Here you will find a wide range of information and data related to ACIAR collaborative programs and projects.
SDIP aimed to improve the management of water, energy, and food resources in three Himalayan river basins (Indus, Ganges, and Brahmaputra), focussing on benefits for women and girls.
The Transformative Agriculture and Enterprise Development Program (TADEP) is a multidisciplinary research program that aims to improve the livelihoods of rural men and women in Papua New Guinea. The program is co-funded by the Department of Foreign Affairs and Trade (DFAT) and the Australian Centre for Agricultural Research (ACIAR).
This project aimed to improve the net income and livelihoods of mango farming smallholders by increasing the competitiveness of selected mango value chains in two provinces in southern Vietnam.
The Mango Agribusiness Research Program supported a regional development outcome to help smallholder farmers and mango industry stakeholders in ACIAR partner countries and Australia derive greater income and livelihood benefits from the production and sale of mango and mango products.
A joint collaboration between the University of Canberra, the Pacific Adventist University, and the East New Britain Women and Youth in Agriculture Cooperative Societies Association.
ACIAR's program in Pakistan, also known as Aik Saath aims to achieve more productive and sustainable agricultural systems, for the benefit of both Pakistan and Australia, through research partnerships.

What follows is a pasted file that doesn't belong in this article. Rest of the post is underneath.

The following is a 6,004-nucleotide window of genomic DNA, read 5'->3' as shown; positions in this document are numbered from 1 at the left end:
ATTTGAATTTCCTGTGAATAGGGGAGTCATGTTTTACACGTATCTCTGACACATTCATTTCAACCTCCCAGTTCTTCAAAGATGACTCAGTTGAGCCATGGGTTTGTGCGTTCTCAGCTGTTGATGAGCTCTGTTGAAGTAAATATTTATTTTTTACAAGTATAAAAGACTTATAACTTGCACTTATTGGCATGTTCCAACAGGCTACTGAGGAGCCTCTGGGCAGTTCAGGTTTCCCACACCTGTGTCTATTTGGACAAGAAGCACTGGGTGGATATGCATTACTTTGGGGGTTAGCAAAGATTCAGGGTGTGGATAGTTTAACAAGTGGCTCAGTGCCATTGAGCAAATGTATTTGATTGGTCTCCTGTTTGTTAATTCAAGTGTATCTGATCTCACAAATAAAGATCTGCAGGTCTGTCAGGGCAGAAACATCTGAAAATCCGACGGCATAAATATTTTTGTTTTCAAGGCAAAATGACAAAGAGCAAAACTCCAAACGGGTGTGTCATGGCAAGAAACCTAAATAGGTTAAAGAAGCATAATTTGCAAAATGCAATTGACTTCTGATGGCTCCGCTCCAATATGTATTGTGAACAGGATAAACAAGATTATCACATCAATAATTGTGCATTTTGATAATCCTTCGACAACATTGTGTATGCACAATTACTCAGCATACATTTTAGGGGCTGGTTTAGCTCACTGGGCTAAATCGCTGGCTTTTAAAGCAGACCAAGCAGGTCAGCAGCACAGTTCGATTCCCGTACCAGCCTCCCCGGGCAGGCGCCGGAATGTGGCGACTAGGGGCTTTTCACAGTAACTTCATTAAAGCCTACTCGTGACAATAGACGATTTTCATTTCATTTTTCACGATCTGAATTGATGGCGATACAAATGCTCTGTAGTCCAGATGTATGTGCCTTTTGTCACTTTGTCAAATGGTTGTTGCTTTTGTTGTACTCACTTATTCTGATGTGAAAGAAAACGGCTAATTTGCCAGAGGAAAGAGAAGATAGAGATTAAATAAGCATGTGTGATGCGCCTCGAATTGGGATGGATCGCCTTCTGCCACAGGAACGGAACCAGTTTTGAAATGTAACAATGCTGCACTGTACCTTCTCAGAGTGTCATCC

MAD technologies can provide feedback to end users (e.g. farmers) allowing better relationships with communities and greater research impact.
Digitisation of paper-based surveys provides an opportunity to renew discussions on research design.
EI-ADO (Analysing Agribusiness Development Opportunities in Eastern Indonesia) is a series of agribusiness value chain studies funded by the Department of Foreign Affairs and Trade (DFAT).
This project aims to deliver new genotypes of common bean with 30% shorter cooking time, 15% higher iron and 10% higher zinc content than current varieties, and to train African plant breeders in a new rapid method of plant breeding based on optimal mating designs.
The program analyses the socio-economic conditions under which improved technology and market booms in commercial crops such as cassava can be harnessed to increase the profitability and sustainability of smallholder farming systems in Mainland Southeast Asia and thereby contribute to poverty reduction.